If you’ve ever moved across state lines or to a new city, you’ve probably experienced a change in your cost of living expenses. Depending on where in the U.S. you’re located, your city could be hurting or helping your chances at getting rich.
In your quest to save, invest and build wealth, where you reside is an important factor to take into consideration. Areas with lower cost of living can help you achieve your financial goals faster with a disciplined savings strategy. But the tradeoff is sometimes lower wages.
Perhaps you’ve daydreamed about relocating outside of the U.S. to a tropical island off the coast of Thailand where you can eat feasts and get massages for a fraction of what it costs in the U.S. Or maybe you’ve thought about crossing the border into Canada to get access to their generous paid parental leave benefits (up to 52 weeks) and low-cost healthcare.1In your quest to save, invest and build wealth, where you reside is an important factor to take into considerationClick To Tweet
Life Beyond Our Borders
Moving abroad may seem far-fetched, but it’s worthwhile to at least consider it as an option in your financial journey. A foreign country with a low cost of living could save you money while also providing fascinating cultural experiences and adventures.
Of course it’s easier said than done to say goodbye to loved ones, learn a foreign language and move thousands of miles away, but keep an open mind for a few minutes and imagine the possibilities. Let’s take a look at some of the differences in income and spending around the world.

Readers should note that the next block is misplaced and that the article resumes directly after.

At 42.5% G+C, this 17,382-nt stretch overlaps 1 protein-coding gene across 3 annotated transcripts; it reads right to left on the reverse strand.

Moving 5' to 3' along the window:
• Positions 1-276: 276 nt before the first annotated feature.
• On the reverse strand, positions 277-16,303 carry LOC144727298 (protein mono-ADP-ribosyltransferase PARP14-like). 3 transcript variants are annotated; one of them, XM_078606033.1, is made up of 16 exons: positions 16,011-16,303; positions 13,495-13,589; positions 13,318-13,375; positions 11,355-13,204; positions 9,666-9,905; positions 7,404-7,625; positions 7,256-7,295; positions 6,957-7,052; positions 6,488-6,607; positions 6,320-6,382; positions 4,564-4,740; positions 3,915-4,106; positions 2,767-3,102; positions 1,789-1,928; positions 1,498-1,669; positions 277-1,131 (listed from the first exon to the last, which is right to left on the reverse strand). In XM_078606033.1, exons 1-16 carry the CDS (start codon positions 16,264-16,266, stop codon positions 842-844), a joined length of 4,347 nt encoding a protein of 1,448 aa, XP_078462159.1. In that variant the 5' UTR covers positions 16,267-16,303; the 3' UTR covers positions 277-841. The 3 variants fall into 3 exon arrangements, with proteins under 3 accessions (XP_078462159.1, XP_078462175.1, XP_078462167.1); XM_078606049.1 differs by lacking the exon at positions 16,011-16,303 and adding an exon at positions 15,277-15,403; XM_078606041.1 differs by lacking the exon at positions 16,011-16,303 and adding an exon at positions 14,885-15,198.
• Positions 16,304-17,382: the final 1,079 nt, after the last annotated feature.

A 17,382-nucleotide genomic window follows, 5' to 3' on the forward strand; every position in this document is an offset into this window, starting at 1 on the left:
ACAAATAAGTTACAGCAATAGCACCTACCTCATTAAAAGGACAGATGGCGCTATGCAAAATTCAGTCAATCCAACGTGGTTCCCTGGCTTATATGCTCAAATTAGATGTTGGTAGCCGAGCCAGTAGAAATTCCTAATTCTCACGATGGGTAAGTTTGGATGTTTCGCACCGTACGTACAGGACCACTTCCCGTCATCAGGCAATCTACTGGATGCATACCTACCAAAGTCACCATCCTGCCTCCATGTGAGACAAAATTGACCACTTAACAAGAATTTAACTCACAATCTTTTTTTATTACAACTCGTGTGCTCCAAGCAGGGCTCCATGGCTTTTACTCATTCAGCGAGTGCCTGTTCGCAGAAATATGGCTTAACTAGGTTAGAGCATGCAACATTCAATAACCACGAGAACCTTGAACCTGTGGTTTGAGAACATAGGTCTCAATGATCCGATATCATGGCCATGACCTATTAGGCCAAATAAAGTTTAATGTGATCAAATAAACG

There are large differences in median per-capita income around the world, especially between well-established and developing countries. For example, a study by Gallup found that people in the top 10 wealthiest locations are making over 50 times more than those in the bottom 10. They also noted that the availability of full-time work in a country versus part-time and intermittent work directly impacts where a country falls on the income scale.2
As you can imagine, the amount of money one can earn based on their location also impacts how much they spend and save. If you are unable to take your job with you abroad, it’s important to consider how much you’d realistically be able to earn working in the local market – it might be on par with what you’re earning now or could be considerably less.
Cost Of Living By Country
So just how much does it cost for people to live in different countries around the world? Here’s a look at the globe color coded by cost of living.
The top 10 most expensive countries might not be where you’d expect: Switzerland, Norway, Venezuela, Iceland, Denmark, Australia, New Zealand, Singapore, Kuwait and the UK. The U.S. didn’t even make the top 20.
Countires with the lowest cost of living are India, Nepal, Pakistan, Tunisia, Algeria, Moldova, Egypt, Macedonia, Syria and Colombia.3
What’s interesting is even though Switzerland is ranked the most expensive country to live in, it got the top spot for highest monthly disposable income. To give you some perspective, living in Switzerland is about 26 percent more expensive than New York City.
Similar to Switzerland, Australia and Denmark also have a high cost of living paired with high disposable income.
Differences In Housing Costs Around The World
The cost of housing is also a big consideration if you’re open to relocating. If you think your rent is expensive, it might not seem so bad in comparison to the most expensive international cities below. The monthly rent for a 120 square meter apartment (roughly 1,290 square feet) costs about $6,277 in Moscow, $6,341 in Tokyo, $6,856 in London and an incredible $10,099 in Monaco.
If you’re looking for more affordable international city living, you could find a 1-bedroom apartment in Taipei for roughly $982, $925 in Berlin, $717 in Seoul, $629 in Lisbon and $449 in Bucharest.4